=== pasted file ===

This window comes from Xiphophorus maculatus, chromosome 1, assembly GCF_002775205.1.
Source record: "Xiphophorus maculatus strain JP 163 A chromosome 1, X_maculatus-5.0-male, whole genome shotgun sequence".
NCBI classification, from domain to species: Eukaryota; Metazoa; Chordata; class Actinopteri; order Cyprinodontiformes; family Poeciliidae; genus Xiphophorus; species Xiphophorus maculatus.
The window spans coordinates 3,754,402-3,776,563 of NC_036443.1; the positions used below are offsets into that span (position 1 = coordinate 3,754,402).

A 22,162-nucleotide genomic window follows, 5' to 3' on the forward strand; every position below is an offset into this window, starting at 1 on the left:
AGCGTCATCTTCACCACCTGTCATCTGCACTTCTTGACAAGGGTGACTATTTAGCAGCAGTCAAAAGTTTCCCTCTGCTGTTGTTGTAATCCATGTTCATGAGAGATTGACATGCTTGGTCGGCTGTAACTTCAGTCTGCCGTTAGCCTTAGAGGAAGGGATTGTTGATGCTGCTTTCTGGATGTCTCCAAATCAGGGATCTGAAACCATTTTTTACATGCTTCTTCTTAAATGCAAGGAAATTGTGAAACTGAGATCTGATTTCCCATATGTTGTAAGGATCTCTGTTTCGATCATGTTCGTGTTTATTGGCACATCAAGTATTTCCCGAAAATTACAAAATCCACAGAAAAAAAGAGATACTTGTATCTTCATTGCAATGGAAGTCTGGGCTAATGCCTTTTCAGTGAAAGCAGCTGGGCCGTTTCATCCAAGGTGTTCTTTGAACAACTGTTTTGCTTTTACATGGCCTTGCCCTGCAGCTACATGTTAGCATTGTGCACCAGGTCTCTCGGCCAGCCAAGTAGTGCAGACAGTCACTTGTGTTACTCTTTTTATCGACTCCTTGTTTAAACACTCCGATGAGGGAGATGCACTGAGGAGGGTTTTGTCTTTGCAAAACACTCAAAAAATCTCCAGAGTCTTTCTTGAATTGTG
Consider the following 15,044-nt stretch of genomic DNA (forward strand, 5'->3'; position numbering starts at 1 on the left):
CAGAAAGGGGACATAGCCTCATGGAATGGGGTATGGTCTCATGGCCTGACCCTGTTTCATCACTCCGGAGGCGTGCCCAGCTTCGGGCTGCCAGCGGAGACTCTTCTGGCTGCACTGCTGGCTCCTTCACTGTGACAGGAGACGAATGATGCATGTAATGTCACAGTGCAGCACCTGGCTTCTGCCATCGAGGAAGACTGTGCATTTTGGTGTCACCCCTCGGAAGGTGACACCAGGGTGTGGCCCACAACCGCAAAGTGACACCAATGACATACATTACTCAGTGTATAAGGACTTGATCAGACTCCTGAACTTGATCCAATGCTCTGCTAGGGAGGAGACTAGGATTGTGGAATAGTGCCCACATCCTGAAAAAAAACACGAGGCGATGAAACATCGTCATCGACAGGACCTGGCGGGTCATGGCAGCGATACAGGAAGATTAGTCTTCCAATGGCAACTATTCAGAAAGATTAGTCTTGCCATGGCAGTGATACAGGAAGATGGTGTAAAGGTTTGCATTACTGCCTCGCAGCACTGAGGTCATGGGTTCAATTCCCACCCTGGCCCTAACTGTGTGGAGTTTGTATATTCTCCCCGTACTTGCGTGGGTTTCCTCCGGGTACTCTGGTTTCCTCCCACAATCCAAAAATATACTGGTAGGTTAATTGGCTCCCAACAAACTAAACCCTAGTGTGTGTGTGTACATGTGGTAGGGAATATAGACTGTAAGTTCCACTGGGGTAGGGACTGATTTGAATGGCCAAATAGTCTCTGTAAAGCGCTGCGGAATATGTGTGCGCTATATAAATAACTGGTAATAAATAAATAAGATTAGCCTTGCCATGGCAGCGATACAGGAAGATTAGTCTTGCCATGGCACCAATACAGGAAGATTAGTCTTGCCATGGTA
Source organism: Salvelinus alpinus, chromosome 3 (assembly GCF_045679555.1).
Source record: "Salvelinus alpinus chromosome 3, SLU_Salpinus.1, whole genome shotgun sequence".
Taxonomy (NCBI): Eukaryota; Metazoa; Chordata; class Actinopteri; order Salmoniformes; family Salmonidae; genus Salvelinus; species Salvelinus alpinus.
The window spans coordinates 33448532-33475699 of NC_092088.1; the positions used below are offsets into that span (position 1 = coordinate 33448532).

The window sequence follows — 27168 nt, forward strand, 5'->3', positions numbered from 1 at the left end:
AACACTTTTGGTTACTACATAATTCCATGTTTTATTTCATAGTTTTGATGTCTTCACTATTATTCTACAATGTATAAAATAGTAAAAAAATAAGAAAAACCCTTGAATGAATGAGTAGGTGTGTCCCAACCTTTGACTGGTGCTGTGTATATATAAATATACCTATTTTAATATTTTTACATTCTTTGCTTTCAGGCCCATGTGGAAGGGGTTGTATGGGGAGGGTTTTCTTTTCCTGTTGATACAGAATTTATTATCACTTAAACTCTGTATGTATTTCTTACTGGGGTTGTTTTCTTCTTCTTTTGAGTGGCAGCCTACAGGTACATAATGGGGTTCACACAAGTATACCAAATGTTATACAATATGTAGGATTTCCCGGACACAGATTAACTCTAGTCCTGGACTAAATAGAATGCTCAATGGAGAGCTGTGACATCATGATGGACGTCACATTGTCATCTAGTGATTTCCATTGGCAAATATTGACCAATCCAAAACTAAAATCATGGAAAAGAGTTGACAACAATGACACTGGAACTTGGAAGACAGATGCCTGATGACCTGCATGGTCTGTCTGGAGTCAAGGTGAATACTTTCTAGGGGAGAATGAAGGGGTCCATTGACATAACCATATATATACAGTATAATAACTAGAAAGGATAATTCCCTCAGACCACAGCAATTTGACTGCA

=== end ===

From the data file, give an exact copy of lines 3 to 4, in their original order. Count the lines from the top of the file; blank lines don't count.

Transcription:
NCBI classification, from domain to species: Eukaryota; Metazoa; Chordata; class Actinopteri; order Cyprinodontiformes; family Poeciliidae; genus Xiphophorus; species Xiphophorus maculatus.
The window spans coordinates 3,754,402-3,776,563 of NC_036443.1; the positions used below are offsets into that span (position 1 = coordinate 3,754,402).